Hand pump: An airtight piston chamber that draws a half-pint of beer out of a cask. It is also known as a “beer engine.”
Hops: Female flower clusters of the humulus lupulus plant, with bitter, tangy flavor.
IBU: International Bitterness Units scale, measured with a spectrophotometer or solvent extraction. Malt negates bitterness, so although bitter flavor is related to hops content, they’re not directly proportional, necessitating the IBU.
In-bottle fermentation: A secondary fermentation, which yields natural carbonation.
Jeroboam: A three-liter bottle, also known as a great night out.
Malt: Cereal grains (usually barley or rye) that are soaked in water to start germination, then quickly dried or heated with hot air to prevent further germination. That’s right: Beer is made by cock-teasing innocent plants. Explains a lot, doesn’t it?
Mouthfeel: Physical and chemical interaction of the beer and your mouth. Giggity.
OG (original gravity): A measure of the total amount of solids (malt and hops) in the bittersweet sugar solution that will be fermented to produce a beer.
One-off: British slang for “happens only once,” i.e. a limited-production run of a special beer that you will fall in love with and never be able to get your hands on again. Stinkin’ Brits.
Pin: The smallest cask available on the market, holding just 5.4 U.S. gallons.
Sixtel: A keg that holds 1/6 of a barrel, ideal for serving draught beer in the comfort of your home. In other words, you could enjoy a cold pint without ever taking your butt off the couch. In other words, yes, please.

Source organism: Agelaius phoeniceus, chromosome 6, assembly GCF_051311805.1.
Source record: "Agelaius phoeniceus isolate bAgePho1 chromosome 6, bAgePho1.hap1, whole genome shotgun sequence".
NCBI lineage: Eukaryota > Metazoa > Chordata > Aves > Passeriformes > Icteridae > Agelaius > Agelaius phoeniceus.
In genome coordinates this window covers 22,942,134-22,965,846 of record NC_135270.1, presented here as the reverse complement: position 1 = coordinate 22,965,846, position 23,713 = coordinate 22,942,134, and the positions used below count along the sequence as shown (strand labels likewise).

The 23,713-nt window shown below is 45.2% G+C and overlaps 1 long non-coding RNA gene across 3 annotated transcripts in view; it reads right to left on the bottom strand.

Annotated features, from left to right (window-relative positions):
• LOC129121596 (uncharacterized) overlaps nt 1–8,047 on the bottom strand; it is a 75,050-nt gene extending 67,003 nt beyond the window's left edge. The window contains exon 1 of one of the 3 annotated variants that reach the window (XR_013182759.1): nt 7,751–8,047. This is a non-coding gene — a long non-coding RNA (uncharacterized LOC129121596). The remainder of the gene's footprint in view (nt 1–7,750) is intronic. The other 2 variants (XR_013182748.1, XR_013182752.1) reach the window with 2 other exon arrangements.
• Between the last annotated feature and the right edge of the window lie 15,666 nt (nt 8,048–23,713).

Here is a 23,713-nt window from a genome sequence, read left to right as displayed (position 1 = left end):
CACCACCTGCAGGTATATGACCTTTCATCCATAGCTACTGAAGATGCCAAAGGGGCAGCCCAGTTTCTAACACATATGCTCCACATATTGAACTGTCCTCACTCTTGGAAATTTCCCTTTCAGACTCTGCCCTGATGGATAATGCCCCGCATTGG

Tulip: A broad-bottomed glass with a narrow top opening that concentrates the fragrance of particularly aromatic beers.
…now get out there and slur your new vocabulary like a pro!
Founded in 1985 as the first microbrewery in Philadelphia and one of the earliest in the country, Dock Street Brewery stands as the epitome of innovation, independence and creativity.
Your drinking habits have always fascinated me. And so, with some free time on my hands, I decided to play social scientist. My theoretical foundation? Who gives a shit. My methodology? Rigorless. My apparatus? A pen, a notebook and a love of beer. Here, for the first time in print, I present my quasi-scientific study for peer review.
Summer and a cold one are natural companions, and Philly Beer Week presents fun-in-the-sun while quenching the throat with welcome refreshments.
Despite the economy, the door has opened on a far greater number of bars, many of which exist primarily to pour the world’s best beers into our collective mouths.
Local brewers talk about their personal favorites, trends and why Philly is the best place to brew.
The proud result: a small handful of kegs or casks you’ll be lucky to taste once.
Keep your eyes open for our friends at Fox 29 TV for beer-centric broadcasts throughout Philly Beer Week.
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PW's Year of Beer: Stoudt’s Pils